Have we seen the end of cheques?
Will we write cheques or won’t we?
There has been confusion about cheques so we bring you the latest information.
Banks do not like cheques as they are expensive to process, and most personal bank accounts do not have fees included to cover the cost. My business bank account charges me £0.70p to write a cheque and £0.30p to receive one.
The intention was to drop cheques by 2018.
What has happened is that the cheque guarantee scheme came to an end on 30 July 2011. Remember you used to hand over your debit or credit card and the number was written on the back of the cheque. The scheme was intended to give retailers confidence the cheque would not bounce. No replacement scheme has been put in its place. Retailers often insist on cash or card because they know the transaction is complete.
The banks told us they were to phase out the use of cheques, but there has been a change of mind due to protests. We do not all like to bank online, or use plastic cards and PIN numbers. Many of the concerns have been taken up by AGE UK, which is a charity voicing the concerns of the elderly.
The answer to concerns came from the Payments Council which told us the 2018 deadline for doing away with cheques was not to be imposed.
Richard North, the Chairman of the Payments Council said:
“It’s in the DNA of the Payments Council to consult and listen to all those people who actually make payments and use cheques. Listening to over 600 stakeholder groups, working with the banks and following our appearance before the Treasury Select Committee, we have concluded we should reassure customers that the cheque is staying.
“Over the last two years we have learnt a great deal about what is important to our many stakeholders and we are really grateful to all of those groups and individuals who took the time to talk to us and help us reach this decision. We will use what we’ve learnt to keep improving existing systems, as well as introducing innovation, so that customers benefit from 21st century ways to pay. Innovation must be at the heart of what we do.”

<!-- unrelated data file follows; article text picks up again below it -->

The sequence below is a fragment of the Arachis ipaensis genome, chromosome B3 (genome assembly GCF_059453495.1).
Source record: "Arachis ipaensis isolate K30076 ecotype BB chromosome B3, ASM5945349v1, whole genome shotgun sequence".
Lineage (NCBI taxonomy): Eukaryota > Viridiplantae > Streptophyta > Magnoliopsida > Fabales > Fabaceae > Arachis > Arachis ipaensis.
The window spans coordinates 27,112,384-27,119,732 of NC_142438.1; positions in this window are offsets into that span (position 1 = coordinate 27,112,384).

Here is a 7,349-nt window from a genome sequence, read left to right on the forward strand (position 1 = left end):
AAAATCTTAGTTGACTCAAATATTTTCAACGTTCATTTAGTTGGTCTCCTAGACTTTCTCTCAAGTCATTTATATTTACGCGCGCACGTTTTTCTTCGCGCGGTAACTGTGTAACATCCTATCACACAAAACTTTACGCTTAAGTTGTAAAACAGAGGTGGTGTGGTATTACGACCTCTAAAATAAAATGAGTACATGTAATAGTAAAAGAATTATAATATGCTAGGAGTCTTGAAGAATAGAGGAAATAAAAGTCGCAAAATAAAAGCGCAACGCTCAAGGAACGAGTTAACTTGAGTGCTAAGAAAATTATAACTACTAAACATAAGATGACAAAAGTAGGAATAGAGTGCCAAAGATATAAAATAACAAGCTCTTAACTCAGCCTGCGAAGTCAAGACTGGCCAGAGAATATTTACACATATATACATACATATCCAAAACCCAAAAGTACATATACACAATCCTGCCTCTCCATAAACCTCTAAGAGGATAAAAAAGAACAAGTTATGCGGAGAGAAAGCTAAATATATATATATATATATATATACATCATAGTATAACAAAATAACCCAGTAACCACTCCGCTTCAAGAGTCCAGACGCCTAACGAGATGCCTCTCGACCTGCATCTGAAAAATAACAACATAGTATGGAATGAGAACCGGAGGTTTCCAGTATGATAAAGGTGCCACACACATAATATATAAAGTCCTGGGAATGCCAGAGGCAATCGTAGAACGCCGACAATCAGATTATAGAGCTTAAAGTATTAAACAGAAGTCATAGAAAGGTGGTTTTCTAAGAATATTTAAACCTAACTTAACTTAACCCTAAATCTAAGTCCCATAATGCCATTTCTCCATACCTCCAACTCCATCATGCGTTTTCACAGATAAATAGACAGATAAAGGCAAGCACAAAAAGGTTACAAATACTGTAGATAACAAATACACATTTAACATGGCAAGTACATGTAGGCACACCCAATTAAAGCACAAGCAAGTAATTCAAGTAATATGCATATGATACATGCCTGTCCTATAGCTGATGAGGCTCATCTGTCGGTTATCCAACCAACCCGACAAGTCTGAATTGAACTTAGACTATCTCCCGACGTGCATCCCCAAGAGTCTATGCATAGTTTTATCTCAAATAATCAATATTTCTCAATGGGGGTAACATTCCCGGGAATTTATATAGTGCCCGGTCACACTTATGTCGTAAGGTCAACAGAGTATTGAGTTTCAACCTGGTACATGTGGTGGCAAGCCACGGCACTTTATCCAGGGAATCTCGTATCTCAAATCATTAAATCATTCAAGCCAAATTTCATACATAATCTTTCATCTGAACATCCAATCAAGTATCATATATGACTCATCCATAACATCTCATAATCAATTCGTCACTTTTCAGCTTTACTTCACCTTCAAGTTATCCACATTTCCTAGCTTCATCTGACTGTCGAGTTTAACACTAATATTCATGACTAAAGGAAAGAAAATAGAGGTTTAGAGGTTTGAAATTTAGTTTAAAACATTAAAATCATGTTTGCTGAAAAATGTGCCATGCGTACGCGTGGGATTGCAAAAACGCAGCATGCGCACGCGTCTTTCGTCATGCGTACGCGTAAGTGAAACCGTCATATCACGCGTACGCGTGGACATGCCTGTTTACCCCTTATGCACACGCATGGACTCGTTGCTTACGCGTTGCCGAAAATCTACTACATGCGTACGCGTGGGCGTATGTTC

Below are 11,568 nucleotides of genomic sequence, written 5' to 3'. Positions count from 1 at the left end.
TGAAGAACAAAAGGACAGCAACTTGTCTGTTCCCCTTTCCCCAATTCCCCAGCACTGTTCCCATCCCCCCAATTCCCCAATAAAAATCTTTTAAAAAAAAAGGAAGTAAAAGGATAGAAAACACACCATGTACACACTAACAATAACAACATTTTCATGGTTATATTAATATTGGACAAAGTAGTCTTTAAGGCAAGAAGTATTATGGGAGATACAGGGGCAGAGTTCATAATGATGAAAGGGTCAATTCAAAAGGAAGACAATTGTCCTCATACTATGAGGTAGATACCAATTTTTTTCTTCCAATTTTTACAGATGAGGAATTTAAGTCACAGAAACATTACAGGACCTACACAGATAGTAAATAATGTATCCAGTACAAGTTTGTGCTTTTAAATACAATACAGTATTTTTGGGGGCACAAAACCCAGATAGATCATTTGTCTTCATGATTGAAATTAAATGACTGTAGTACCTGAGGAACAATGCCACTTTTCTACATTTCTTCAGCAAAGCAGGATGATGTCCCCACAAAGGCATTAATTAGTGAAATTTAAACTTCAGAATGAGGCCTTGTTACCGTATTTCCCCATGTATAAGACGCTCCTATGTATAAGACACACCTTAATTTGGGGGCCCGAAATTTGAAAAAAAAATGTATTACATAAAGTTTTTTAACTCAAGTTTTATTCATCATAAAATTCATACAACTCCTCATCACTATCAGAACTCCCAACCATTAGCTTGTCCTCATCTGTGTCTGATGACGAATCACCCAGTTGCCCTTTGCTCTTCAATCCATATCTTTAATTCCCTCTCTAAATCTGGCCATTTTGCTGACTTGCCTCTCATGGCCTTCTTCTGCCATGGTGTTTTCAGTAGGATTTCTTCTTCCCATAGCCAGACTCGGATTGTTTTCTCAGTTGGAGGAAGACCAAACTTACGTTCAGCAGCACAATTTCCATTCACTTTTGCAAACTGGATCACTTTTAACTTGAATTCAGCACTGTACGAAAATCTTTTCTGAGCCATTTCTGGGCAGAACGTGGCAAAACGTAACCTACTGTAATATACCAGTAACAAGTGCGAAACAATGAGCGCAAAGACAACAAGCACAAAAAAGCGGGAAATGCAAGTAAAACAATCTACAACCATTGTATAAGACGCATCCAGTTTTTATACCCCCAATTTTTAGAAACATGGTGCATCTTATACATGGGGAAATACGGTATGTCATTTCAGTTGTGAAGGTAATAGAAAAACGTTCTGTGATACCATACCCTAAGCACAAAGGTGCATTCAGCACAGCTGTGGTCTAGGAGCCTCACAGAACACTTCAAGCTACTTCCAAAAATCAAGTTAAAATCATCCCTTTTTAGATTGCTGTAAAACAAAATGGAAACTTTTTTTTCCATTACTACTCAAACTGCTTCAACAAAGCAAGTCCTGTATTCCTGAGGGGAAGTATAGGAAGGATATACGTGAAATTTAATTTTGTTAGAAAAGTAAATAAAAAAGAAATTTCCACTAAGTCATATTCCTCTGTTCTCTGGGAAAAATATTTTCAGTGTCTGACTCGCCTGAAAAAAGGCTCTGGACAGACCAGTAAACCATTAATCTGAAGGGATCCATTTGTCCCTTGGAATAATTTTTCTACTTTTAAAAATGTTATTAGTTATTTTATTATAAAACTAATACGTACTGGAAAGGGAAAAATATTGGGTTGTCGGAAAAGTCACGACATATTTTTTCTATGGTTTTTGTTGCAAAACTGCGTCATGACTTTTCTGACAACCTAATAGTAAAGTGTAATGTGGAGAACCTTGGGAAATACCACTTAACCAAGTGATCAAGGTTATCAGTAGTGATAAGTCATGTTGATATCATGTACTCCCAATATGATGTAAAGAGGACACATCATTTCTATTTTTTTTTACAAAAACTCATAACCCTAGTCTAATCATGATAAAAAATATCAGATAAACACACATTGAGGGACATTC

So that looks fine, but of course without the cheque guarantee system will a retailer want to accept a cheque? For instance, do you know a petrol station which will accept a cheque?
“We need to know there are definite plans in place to restore trust in them (cheques)…otherwise, cheques will simply be allowed to wither away and their demise will be blamed on lack of demand,” says Michelle Mitchell, charity director of Age UK.
“Cheques are too important to many older people to just fade away, particularly as the banks and building societies have not come up with an alternative payment system which is safe and accessible and allows people to maintain their financial independence.”
According to Age UK, nearly three out of four people over 65 have used a cheque in the past 12 months. That figure is 60 per cent for the rest of the public.
Last month, Consumer Focus, the watchdog, also warned that the withdrawal of the guarantee card would lead to the “managed decline” of cheques.
‘The 2018 deadline may have gone but if the future of cheques is still uncertain, it is vital that the Payments Council continues to investigate alternatives that work for all consumers,” said Consumer Focus last month.
“Many retailers should now re-consider their decision to stop accepting cheques in the absence of workable alternatives for customers.”
Let us know what you think and get involved.